Hong Kong: Hundreds of protesters in Hong Kong dispersed on Thursday after surrounding the police headquarters for six hours following a peaceful rally in which they urged G20 leaders to address their concerns during the Osaka summit.
Protesters surrounded the Wan Chai police base in the city's centre to present complaints to local authorities about the now-suspended contentious extradition bill and to denounce the oppressive and poor management of the crisis, reports Efe news.
Activists remained on the streets until the early hours of Thursday morning and left after a confrontation with riot police.
The crowd also demanded the release of all detainees in clashes with police earlier this month and urged Police Commissioner Stephen Lo to meet with them face-to-face.
There was some tension during the protest when people set up barricades on roads, painted the outside of the building with slogans critical of the police and locked officers inside.
Public broadcasting service Radio Television Hong Kong reported a police spokesperson saying "it is unacceptable for protesters to block the roads and surround Police Headquarters (...) hundreds of people who besieged Arsenal House on Wednesday night were seriously affecting police work and inconveniencing the public".
Although he said that the police "respects the public's right to peaceful assembly", he urged protesters "to disperse as soon as possible, and be considerate in expressing their views".
Hours earlier, protesters had stated through a manifesto that democracy and freedom were universal, inviolable values and criticized China for breaking its promises and failing to respect the 'one country, two systems' principle.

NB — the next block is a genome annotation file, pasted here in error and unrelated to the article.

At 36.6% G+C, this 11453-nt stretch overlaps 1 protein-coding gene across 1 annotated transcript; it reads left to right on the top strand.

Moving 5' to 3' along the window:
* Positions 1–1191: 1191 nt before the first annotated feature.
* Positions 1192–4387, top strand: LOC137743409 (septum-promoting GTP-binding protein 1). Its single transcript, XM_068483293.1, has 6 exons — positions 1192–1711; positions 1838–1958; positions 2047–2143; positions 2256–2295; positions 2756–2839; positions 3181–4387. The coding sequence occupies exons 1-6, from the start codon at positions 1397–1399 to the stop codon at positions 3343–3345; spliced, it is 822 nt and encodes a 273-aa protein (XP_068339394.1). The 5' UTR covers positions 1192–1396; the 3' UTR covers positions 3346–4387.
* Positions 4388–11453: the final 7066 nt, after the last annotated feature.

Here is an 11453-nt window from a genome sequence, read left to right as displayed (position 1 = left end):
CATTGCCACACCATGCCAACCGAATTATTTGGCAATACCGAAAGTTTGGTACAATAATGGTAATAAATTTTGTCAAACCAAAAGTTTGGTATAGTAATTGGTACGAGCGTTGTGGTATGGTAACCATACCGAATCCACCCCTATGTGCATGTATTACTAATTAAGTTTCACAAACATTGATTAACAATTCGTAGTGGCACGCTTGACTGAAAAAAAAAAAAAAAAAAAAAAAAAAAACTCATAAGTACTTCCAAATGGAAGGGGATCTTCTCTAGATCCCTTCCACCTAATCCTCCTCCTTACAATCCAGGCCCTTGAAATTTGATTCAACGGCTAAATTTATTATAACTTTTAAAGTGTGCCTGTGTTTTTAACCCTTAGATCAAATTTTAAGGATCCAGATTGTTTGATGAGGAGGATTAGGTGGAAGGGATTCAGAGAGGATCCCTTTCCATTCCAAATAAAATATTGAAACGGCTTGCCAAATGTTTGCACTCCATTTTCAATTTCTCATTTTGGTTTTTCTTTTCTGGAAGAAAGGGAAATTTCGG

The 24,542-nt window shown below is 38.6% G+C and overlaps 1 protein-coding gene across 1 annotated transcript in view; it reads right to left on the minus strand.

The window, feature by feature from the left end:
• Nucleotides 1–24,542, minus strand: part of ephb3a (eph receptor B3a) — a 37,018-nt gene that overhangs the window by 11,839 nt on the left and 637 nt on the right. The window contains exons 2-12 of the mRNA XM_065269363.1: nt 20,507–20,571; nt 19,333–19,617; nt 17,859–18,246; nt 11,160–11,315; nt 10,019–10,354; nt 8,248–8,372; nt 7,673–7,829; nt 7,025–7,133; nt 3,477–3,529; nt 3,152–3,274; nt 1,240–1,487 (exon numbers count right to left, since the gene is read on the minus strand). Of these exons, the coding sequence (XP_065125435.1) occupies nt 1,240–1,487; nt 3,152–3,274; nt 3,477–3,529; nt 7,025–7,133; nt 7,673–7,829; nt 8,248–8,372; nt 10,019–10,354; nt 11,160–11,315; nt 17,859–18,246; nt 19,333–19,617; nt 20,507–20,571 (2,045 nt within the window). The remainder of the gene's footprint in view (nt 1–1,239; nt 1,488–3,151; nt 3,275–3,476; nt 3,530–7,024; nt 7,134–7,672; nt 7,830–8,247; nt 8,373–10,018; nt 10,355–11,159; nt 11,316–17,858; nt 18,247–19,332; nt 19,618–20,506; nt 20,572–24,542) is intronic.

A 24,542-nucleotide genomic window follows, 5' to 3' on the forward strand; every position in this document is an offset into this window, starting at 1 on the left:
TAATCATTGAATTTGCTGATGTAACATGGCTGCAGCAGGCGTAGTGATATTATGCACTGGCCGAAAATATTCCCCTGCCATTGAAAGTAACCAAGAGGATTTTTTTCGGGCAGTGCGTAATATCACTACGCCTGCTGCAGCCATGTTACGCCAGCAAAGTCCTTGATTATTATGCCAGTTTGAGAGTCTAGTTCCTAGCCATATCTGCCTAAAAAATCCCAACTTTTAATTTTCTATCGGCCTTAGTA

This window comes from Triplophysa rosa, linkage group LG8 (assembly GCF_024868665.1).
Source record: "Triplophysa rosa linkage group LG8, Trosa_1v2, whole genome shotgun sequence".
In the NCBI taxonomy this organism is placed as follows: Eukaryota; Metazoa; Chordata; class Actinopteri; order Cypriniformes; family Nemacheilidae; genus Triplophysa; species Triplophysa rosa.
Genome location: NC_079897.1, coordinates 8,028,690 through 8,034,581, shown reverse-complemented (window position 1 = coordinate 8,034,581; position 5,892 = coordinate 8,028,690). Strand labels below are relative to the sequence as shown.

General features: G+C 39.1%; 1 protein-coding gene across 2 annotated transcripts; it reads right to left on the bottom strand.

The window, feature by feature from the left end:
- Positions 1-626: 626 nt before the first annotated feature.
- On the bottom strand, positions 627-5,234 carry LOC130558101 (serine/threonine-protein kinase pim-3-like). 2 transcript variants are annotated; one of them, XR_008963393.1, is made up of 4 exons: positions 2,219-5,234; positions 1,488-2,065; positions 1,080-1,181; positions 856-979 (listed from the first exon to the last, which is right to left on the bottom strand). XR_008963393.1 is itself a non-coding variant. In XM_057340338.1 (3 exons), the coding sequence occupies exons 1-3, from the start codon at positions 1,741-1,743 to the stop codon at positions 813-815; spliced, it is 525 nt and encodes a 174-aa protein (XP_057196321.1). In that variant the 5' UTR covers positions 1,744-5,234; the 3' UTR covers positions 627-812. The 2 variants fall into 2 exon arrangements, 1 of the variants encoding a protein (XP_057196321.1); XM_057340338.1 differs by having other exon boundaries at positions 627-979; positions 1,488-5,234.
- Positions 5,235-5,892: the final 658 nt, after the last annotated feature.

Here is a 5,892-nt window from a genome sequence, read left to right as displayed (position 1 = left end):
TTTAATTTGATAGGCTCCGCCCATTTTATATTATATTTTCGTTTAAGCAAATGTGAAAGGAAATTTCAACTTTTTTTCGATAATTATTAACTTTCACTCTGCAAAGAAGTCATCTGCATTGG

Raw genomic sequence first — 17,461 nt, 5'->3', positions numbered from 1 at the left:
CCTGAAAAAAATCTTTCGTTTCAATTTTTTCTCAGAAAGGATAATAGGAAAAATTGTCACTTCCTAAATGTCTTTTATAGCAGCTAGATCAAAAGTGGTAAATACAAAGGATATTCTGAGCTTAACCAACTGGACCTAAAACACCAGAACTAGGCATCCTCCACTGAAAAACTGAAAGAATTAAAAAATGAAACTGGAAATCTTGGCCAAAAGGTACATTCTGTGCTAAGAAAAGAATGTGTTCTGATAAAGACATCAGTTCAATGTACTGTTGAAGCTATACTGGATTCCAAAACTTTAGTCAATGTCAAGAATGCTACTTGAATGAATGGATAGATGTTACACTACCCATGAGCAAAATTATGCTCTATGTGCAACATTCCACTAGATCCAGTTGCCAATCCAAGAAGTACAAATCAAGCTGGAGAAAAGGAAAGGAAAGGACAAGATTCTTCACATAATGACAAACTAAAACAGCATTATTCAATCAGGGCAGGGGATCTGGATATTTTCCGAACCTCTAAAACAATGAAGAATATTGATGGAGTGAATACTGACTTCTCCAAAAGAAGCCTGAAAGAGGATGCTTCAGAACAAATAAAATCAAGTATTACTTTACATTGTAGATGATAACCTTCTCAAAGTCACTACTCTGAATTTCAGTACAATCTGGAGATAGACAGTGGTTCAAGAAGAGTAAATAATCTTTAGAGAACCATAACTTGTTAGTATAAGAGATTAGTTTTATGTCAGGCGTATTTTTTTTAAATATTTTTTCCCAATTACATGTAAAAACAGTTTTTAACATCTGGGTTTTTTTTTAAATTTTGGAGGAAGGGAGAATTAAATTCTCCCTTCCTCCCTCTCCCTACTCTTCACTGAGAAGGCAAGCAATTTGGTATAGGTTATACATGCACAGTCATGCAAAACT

They also called on G20 leaders to address the extradition bill as part of the agenda for the summit on Friday and Saturday in Japan, and to defend rights and freedoms in Hong Kong.
The activists' goal was to take advantage of the summit to give a greater platform to their cause and comes after China's Assistant Foreign Minister Zhang Jun said on Monday that China will not allow Hong Kong protests issue to be addressed at the summit.
Hong Kong activists also raised more than HK$6.7 million ($858,000) Wednesday in a crowd-funding campaign to call for international pressure during the G20 summit to be attended by Chinese President Xi Jinping and Hong Kong Financial Secretary Paul Chan.
Millions of people have protested in recent weeks in Hong Kong against the extradition bill pushed by the local government that could allow alleged criminals to be sent to several jurisdictions, including China.
Opponents of the bill, which Hong Kong Chief Executive Carrie Lam has put on hold because of the protests, fear that the law may facilitate the transfer to mainland China of activists, journalists and human rights workers to be tried by Chinese justice, which does not offer sufficient protections.
In addition to Thursday's demonstration, activist organisations will participate in another on July 1 on the anniversary of the transfer of British sovereignty of Hong Kong to China in 1997.